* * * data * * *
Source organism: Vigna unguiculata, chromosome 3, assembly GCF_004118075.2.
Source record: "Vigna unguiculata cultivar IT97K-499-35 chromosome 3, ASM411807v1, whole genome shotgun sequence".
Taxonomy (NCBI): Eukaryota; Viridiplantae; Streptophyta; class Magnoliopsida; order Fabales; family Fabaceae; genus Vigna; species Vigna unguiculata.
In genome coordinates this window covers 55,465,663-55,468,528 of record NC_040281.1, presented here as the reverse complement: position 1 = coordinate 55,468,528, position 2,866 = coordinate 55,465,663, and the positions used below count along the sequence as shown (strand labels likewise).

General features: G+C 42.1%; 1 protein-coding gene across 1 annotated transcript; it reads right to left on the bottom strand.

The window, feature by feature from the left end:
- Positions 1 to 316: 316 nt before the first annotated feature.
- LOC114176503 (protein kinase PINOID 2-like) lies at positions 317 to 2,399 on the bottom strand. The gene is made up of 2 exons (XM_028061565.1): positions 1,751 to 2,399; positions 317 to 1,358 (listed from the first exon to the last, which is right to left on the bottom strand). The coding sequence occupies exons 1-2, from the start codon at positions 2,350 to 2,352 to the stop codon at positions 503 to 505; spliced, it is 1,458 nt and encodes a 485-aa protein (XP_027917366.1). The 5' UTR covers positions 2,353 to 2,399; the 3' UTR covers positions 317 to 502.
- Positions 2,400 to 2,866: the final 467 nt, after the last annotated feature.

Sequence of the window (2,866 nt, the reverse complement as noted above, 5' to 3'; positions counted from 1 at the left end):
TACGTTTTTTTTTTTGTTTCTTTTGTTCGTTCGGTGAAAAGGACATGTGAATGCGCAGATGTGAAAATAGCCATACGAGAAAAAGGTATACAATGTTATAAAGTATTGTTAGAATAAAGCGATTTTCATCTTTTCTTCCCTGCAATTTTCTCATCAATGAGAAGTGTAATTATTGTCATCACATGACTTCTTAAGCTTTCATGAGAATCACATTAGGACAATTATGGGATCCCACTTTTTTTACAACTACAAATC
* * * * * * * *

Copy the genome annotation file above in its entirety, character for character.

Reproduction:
Source organism: Vigna unguiculata, chromosome 3, assembly GCF_004118075.2.
Source record: "Vigna unguiculata cultivar IT97K-499-35 chromosome 3, ASM411807v1, whole genome shotgun sequence".
Taxonomy (NCBI): Eukaryota; Viridiplantae; Streptophyta; class Magnoliopsida; order Fabales; family Fabaceae; genus Vigna; species Vigna unguiculata.
In genome coordinates this window covers 55,465,663-55,468,528 of record NC_040281.1, presented here as the reverse complement: position 1 = coordinate 55,468,528, position 2,866 = coordinate 55,465,663, and the positions used below count along the sequence as shown (strand labels likewise).

General features: G+C 42.1%; 1 protein-coding gene across 1 annotated transcript; it reads right to left on the bottom strand.

The window, feature by feature from the left end:
- Positions 1 to 316: 316 nt before the first annotated feature.
- LOC114176503 (protein kinase PINOID 2-like) lies at positions 317 to 2,399 on the bottom strand. The gene is made up of 2 exons (XM_028061565.1): positions 1,751 to 2,399; positions 317 to 1,358 (listed from the first exon to the last, which is right to left on the bottom strand). The coding sequence occupies exons 1-2, from the start codon at positions 2,350 to 2,352 to the stop codon at positions 503 to 505; spliced, it is 1,458 nt and encodes a 485-aa protein (XP_027917366.1). The 5' UTR covers positions 2,353 to 2,399; the 3' UTR covers positions 317 to 502.
- Positions 2,400 to 2,866: the final 467 nt, after the last annotated feature.

Sequence of the window (2,866 nt, the reverse complement as noted above, 5' to 3'; positions counted from 1 at the left end):
TACGTTTTTTTTTTTGTTTCTTTTGTTCGTTCGGTGAAAAGGACATGTGAATGCGCAGATGTGAAAATAGCCATACGAGAAAAAGGTATACAATGTTATAAAGTATTGTTAGAATAAAGCGATTTTCATCTTTTCTTCCCTGCAATTTTCTCATCAATGAGAAGTGTAATTATTGTCATCACATGACTTCTTAAGCTTTCATGAGAATCACATTAGGACAATTATGGGATCCCACTTTTTTTACAACTACAAATC